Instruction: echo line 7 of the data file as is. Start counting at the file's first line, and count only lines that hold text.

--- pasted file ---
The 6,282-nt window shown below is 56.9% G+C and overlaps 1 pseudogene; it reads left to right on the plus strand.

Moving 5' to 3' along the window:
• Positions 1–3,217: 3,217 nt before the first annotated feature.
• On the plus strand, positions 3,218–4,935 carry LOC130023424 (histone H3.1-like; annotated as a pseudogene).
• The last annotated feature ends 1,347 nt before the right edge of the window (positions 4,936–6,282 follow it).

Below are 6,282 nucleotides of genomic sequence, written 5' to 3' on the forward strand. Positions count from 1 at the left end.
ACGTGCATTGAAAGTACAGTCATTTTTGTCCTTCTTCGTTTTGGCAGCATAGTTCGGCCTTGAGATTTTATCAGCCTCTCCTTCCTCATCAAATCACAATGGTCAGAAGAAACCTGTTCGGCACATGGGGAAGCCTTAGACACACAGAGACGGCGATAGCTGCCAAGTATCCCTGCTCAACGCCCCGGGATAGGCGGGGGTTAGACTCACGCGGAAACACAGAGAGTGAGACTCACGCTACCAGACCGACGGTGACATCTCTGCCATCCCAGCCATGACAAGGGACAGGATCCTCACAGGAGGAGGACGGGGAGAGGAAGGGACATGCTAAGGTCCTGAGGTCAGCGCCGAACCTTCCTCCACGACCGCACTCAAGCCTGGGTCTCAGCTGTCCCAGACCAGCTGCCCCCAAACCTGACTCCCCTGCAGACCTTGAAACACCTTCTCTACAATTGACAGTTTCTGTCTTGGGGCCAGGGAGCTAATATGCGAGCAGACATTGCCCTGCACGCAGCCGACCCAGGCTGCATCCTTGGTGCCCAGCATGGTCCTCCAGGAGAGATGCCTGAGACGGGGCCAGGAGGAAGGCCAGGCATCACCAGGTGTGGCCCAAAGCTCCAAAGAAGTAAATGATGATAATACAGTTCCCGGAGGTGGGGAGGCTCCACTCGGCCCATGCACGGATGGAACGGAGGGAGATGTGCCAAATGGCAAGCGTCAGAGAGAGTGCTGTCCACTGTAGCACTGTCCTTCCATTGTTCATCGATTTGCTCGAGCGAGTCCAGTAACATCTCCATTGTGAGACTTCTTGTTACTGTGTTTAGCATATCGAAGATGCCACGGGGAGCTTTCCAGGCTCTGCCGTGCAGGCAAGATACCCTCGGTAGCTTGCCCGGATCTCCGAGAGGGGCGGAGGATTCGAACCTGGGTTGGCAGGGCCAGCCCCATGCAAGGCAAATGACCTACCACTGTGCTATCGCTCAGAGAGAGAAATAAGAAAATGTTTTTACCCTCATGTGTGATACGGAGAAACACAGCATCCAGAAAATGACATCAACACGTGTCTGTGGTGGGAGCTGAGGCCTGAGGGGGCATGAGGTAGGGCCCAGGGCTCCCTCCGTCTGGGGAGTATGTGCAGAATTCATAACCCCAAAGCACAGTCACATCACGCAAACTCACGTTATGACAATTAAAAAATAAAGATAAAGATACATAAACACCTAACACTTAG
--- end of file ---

ACGTGCATTGAAAGTACAGTCATTTTTGTCCTTCTTCGTTTTGGCAGCATAGTTCGGCCTTGAGATTTTATCAGCCTCTCCTTCCTCATCAAATCACAATGGTCAGAAGAAACCTGTTCGGCACATGGGGAAGCCTTAGACACACAGAGACGGCGATAGCTGCCAAGTATCCCTGCTCAACGCCCCGGGATAGGCGGGGGTTAGACTCACGCGGAAACACAGAGAGTGAGACTCACGCTACCAGACCGACGGTGACATCTCTGCCATCCCAGCCATGACAAGGGACAGGATCCTCACAGGAGGAGGACGGGGAGAGGAAGGGACATGCTAAGGTCCTGAGGTCAGCGCCGAACCTTCCTCCACGACCGCACTCAAGCCTGGGTCTCAGCTGTCCCAGACCAGCTGCCCCCAAACCTGACTCCCCTGCAGACCTTGAAACACCTTCTCTACAATTGACAGTTTCTGTCTTGGGGCCAGGGAGCTAATATGCGAGCAGACATTGCCCTGCACGCAGCCGACCCAGGCTGCATCCTTGGTGCCCAGCATGGTCCTCCAGGAGAGATGCCTGAGACGGGGCCAGGAGGAAGGCCAGGCATCACCAGGTGTGGCCCAAAGCTCCAAAGAAGTAAATGATGATAATACAGTTCCCGGAGGTGGGGAGGCTCCACTCGGCCCATGCACGGATGGAACGGAGGGAGATGTGCCAAATGGCAAGCGTCAGAGAGAGTGCTGTCCACTGTAGCACTGTCCTTCCATTGTTCATCGATTTGCTCGAGCGAGTCCAGTAACATCTCCATTGTGAGACTTCTTGTTACTGTGTTTAGCATATCGAAGATGCCACGGGGAGCTTTCCAGGCTCTGCCGTGCAGGCAAGATACCCTCGGTAGCTTGCCCGGATCTCCGAGAGGGGCGGAGGATTCGAACCTGGGTTGGCAGGGCCAGCCCCATGCAAGGCAAATGACCTACCACTGTGCTATCGCTCAGAGAGAGAAATAAGAAAATGTTTTTACCCTCATGTGTGATACGGAGAAACACAGCATCCAGAAAATGACATCAACACGTGTCTGTGGTGGGAGCTGAGGCCTGAGGGGGCATGAGGTAGGGCCCAGGGCTCCCTCCGTCTGGGGAGTATGTGCAGAATTCATAACCCCAAAGCACAGTCACATCACGCAAACTCACGTTATGACAATTAAAAAATAAAGATAAAGATACATAAACACCTAACACTTAG